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I am a somewhat experienced Rails developer and I thought I would try out ASP.NET's version of MVC. In doing so I also decided to try Linq->Sql...

I am a bit confused about the way Linq->Sql handles joins.

A trivial example of my schema is :

books:
id
title

categories:
id
name

books_categories:
book_id
category_id

Simply dragging these tables to the .dbml file doesn't seem to do it. I get a property on my Book class books_categories, what I expect is a property that I can iterate over and get Category classes directly.

Right now I have to do something that feels very wrong

        foreach (books_categories bc in book.books_categories)
        {
            category_names.Add(bc.Category.category.Trim());
        }

[In Response to Accepted answer]
I grudgingly accepted the answer of "write your own glue code". After continuing my research of Linq->Sql I discovered that it is apparently slowly being let go in favor of the (more powereful, IMO) Entity Framework. EF still allows one to use LINQ for queries and does a decent job of figuring out relationships like Ruby's ActiveRecord.

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4 Answers 4

up vote 8 down vote accepted

Use a partial class implementation for Book and add appropriate methods for categories and their properties. Have the properties front-end the Books_Categories property (you can make this have private visibility to force implementation through your Categories property).

public partial class Books
{
    public IEnumerable<string> CategoryNames
    {
       get
       {  
            return this.Books_Categories
                       .Select( bc => bc.Category.category.Trim() );
       }
    }

    public void AddCategory( Category category )
    {
       this.Books_Categories.Add( new Book_Category
                                  {
                                      Category = category,
                                      Book = this
                                  } );
    }

    public void RemoveCategory( Category category )
    {
       var bc = this.Book_Categories
                    .Where( c => c.Category == category )
                    .SingleOrDefault();
       this.Books_Categories.Remove( bc );
    }
}

Obviously, you'll need to add some error/bounds checking, etc. but you get the idea.

I'll grant you this is not ideal, but at least you have the flexibility to determine how it works.

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wouldn't you only be able to add a Book_Category, to this.Book_Categories in your add and remove methods? –  Allen Rice Apr 14 '09 at 16:12
    
Edit error -- I probably typed the code in then renamed the property. Will update. –  tvanfosson Apr 14 '09 at 16:15

Many to many mappings are explicitly supported in the Entity Framework, but not in LINQ to SQL. You can also use third-party ORMs such as NHibernate.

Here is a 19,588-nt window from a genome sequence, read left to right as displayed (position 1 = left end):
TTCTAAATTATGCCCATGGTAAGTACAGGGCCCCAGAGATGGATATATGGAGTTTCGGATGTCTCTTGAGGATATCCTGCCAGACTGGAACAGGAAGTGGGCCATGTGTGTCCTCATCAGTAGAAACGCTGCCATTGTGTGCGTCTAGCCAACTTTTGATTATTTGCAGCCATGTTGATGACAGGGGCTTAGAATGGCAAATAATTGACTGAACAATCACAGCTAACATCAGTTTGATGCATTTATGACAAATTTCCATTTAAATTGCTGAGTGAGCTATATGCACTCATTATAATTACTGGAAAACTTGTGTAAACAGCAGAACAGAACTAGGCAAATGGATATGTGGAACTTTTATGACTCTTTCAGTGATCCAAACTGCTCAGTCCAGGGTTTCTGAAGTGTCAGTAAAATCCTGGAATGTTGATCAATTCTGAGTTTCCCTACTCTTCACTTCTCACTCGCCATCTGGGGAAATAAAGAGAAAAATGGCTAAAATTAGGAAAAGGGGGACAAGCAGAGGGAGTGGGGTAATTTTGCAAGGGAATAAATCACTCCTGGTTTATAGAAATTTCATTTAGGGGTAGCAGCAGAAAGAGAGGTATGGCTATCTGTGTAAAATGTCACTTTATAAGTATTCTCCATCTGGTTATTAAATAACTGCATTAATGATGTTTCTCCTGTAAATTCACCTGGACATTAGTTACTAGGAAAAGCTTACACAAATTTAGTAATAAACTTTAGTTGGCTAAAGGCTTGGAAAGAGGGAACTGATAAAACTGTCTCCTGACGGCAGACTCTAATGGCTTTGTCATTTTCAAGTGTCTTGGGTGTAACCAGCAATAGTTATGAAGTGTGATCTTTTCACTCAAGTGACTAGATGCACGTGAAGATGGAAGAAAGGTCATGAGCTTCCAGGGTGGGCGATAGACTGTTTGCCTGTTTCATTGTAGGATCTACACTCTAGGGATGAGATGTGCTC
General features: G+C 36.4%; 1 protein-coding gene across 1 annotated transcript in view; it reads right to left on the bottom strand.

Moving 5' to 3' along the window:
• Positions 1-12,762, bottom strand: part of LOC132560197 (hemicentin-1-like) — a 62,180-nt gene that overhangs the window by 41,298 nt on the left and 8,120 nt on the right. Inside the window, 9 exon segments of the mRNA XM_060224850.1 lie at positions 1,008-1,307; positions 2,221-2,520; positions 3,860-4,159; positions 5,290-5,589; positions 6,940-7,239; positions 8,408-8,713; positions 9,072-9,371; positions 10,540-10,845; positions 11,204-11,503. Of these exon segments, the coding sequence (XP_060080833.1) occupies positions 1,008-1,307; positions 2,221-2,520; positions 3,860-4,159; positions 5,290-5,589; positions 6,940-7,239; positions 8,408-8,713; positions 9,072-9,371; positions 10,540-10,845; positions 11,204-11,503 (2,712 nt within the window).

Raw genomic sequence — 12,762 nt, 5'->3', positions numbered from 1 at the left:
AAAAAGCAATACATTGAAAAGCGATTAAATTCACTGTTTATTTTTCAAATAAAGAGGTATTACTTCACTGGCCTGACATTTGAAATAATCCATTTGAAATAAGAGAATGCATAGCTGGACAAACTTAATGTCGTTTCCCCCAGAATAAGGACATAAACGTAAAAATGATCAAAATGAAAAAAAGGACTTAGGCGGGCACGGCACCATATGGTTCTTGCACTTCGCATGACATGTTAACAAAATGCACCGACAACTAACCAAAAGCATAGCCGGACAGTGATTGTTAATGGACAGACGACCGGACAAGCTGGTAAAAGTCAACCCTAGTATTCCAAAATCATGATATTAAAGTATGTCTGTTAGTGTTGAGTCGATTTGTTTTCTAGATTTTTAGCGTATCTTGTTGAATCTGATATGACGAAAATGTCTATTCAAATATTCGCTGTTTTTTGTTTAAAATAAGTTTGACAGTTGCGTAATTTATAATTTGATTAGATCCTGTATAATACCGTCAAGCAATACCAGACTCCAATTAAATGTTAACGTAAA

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That makes me wonder why I would use Linq->Sql over Ado.NET + Linq. I figured Linq->Sql would support ORM, not doing so feels like a step back. –  Bill Jan 27 '09 at 3:13
1  
LINQ to SQL is an ORM (of sorts). You don't use LINQ to SQL with a different ORM. Other ORMs replace it. Other ORMs may or may not support LINQ, but most do support it. –  Craig Stuntz Jan 27 '09 at 13:27
    
If Linq-Sql is an ORM, then I would expect it to figure out how to do joins automatically (hence the relational part) instead of having to write them myself.... –  Bill Jan 27 '09 at 19:31

I don't think your expected result is supported in Linq to Sql.

What you're doing may feel wrong, but I think that's one way to work around that limitation of L2S.

Man, i've really got to get into Rails...

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What you can do if you want to create a book and directly want to add a category to it is: in your view:

        <p>
            <label for="CategorySelect">Category:</label>
            <%= Html.ListBox("CategorySelect") %>
            <%= Html.ValidationMessage("CategorySelect", "*")%>
        </p>

in your bookscontroller:

        public ActionResult New()
    {
            var data = _entities.Categories.ToList();
        ViewData["CategorySelect"] = new MultiSelectList(data, "Id", "Name");
}

        [AcceptVerbs(HttpVerbs.Post)]
    public ActionResult New([Bind(Exclude = "Id")] Book Booknew)
    {
        IEnumerable<int> selectedCategories = Request["CategorySelect"].Split(new Char[] { ',' }).Select(idStr => int.Parse(idStr));

        if (!ModelState.IsValid)
            return View();

        try {
            foreach(var item in selectedCategories){
                BooksCategories bc = new BooksCategories();
                bc.Book = Booknew;
                bc.CategoryId = item;
                _entities.BooksCategories.InsertOnSubmit(bc);
            }
            _entities.Books.InsertOnSubmit(Booknew);
            _entities.SubmitChanges();
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